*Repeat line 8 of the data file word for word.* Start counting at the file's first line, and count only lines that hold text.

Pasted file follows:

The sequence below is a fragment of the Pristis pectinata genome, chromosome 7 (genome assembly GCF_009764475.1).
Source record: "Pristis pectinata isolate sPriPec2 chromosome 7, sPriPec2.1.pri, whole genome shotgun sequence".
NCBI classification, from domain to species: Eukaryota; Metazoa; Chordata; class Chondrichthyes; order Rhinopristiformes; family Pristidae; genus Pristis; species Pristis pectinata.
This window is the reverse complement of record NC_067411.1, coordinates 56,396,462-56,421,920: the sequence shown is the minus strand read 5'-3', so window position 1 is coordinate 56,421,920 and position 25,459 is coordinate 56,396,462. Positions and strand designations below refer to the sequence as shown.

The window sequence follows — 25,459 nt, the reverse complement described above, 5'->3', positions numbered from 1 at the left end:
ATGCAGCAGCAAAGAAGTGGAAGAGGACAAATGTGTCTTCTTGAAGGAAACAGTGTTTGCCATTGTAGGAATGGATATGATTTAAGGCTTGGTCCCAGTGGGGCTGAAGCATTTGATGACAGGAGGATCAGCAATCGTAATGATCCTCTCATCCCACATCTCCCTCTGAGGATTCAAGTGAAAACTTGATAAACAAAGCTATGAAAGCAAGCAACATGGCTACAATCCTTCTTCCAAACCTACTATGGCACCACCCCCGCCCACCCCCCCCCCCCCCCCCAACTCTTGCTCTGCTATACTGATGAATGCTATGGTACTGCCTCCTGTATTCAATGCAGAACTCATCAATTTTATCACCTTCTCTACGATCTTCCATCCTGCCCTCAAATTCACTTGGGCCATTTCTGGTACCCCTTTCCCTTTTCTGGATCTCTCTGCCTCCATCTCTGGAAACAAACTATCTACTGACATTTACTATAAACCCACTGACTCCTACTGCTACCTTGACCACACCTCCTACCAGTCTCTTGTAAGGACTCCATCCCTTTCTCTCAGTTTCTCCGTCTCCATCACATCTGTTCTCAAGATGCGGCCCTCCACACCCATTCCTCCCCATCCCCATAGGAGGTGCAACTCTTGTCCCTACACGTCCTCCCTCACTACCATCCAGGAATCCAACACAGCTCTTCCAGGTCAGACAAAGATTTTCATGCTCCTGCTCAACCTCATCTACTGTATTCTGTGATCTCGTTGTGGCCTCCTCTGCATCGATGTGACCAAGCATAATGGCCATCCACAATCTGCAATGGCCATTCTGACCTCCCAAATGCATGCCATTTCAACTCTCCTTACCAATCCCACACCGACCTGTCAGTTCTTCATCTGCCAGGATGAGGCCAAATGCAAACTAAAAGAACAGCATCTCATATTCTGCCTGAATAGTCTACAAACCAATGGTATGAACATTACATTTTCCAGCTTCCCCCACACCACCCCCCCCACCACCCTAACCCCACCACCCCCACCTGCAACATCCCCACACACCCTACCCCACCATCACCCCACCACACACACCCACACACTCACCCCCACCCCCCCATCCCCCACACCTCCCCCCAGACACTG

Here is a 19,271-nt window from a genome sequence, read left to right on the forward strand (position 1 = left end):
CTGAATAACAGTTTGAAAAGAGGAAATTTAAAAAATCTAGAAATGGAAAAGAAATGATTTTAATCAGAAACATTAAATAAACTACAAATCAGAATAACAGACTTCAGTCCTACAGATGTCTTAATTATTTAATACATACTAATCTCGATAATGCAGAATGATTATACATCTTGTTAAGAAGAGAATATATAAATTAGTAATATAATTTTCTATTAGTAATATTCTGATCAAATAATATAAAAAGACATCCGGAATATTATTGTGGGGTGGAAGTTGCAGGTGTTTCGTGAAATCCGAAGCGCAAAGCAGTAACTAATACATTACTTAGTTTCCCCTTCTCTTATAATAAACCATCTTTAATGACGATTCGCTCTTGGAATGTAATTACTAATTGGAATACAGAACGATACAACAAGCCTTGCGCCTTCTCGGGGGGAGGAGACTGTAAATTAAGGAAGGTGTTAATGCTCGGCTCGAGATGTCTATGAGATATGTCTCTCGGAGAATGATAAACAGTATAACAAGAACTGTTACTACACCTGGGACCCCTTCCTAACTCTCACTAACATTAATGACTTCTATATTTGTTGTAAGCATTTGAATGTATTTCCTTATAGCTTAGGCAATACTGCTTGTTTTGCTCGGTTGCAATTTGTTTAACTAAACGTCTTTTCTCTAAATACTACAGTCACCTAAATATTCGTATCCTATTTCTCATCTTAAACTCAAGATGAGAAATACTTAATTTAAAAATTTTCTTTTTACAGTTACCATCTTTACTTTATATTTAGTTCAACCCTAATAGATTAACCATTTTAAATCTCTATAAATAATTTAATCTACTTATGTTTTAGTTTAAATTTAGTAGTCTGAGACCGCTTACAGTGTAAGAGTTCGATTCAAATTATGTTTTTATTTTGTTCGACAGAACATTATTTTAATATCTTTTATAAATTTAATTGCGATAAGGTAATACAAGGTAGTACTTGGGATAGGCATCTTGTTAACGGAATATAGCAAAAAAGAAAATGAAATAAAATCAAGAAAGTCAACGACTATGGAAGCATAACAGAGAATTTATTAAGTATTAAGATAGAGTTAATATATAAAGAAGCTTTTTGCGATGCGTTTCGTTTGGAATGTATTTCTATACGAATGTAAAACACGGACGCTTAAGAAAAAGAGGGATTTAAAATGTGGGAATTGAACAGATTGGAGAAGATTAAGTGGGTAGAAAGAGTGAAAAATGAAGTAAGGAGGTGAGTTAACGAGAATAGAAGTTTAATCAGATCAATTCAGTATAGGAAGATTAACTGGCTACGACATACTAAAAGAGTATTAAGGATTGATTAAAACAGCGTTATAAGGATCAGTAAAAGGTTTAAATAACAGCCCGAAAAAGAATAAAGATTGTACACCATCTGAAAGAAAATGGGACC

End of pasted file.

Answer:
CTGAATAACAGTTTGAAAAGAGGAAATTTAAAAAATCTAGAAATGGAAAAGAAATGATTTTAATCAGAAACATTAAATAAACTACAAATCAGAATAACAGACTTCAGTCCTACAGATGTCTTAATTATTTAATACATACTAATCTCGATAATGCAGAATGATTATACATCTTGTTAAGAAGAGAATATATAAATTAGTAATATAATTTTCTATTAGTAATATTCTGATCAAATAATATAAAAAGACATCCGGAATATTATTGTGGGGTGGAAGTTGCAGGTGTTTCGTGAAATCCGAAGCGCAAAGCAGTAACTAATACATTACTTAGTTTCCCCTTCTCTTATAATAAACCATCTTTAATGACGATTCGCTCTTGGAATGTAATTACTAATTGGAATACAGAACGATACAACAAGCCTTGCGCCTTCTCGGGGGGAGGAGACTGTAAATTAAGGAAGGTGTTAATGCTCGGCTCGAGATGTCTATGAGATATGTCTCTCGGAGAATGATAAACAGTATAACAAGAACTGTTACTACACCTGGGACCCCTTCCTAACTCTCACTAACATTAATGACTTCTATATTTGTTGTAAGCATTTGAATGTATTTCCTTATAGCTTAGGCAATACTGCTTGTTTTGCTCGGTTGCAATTTGTTTAACTAAACGTCTTTTCTCTAAATACTACAGTCACCTAAATATTCGTATCCTATTTCTCATCTTAAACTCAAGATGAGAAATACTTAATTTAAAAATTTTCTTTTTACAGTTACCATCTTTACTTTATATTTAGTTCAACCCTAATAGATTAACCATTTTAAATCTCTATAAATAATTTAATCTACTTATGTTTTAGTTTAAATTTAGTAGTCTGAGACCGCTTACAGTGTAAGAGTTCGATTCAAATTATGTTTTTATTTTGTTCGACAGAACATTATTTTAATATCTTTTATAAATTTAATTGCGATAAGGTAATACAAGGTAGTACTTGGGATAGGCATCTTGTTAACGGAATATAGCAAAAAAGAAAATGAAATAAAATCAAGAAAGTCAACGACTATGGAAGCATAACAGAGAATTTATTAAGTATTAAGATAGAGTTAATATATAAAGAAGCTTTTTGCGATGCGTTTCGTTTGGAATGTATTTCTATACGAATGTAAAACACGGACGCTTAAGAAAAAGAGGGATTTAAAATGTGGGAATTGAACAGATTGGAGAAGATTAAGTGGGTAGAAAGAGTGAAAAATGAAGTAAGGAGGTGAGTTAACGAGAATAGAAGTTTAATCAGATCAATTCAGTATAGGAAGATTAACTGGCTACGACATACTAAAAGAGTATTAAGGATTGATTAAAACAGCGTTATAAGGATCAGTAAAAGGTTTAAATAACAGCCCGAAAAAGAATAAAGATTGTACACCATCTGAAAGAAAATGGGACC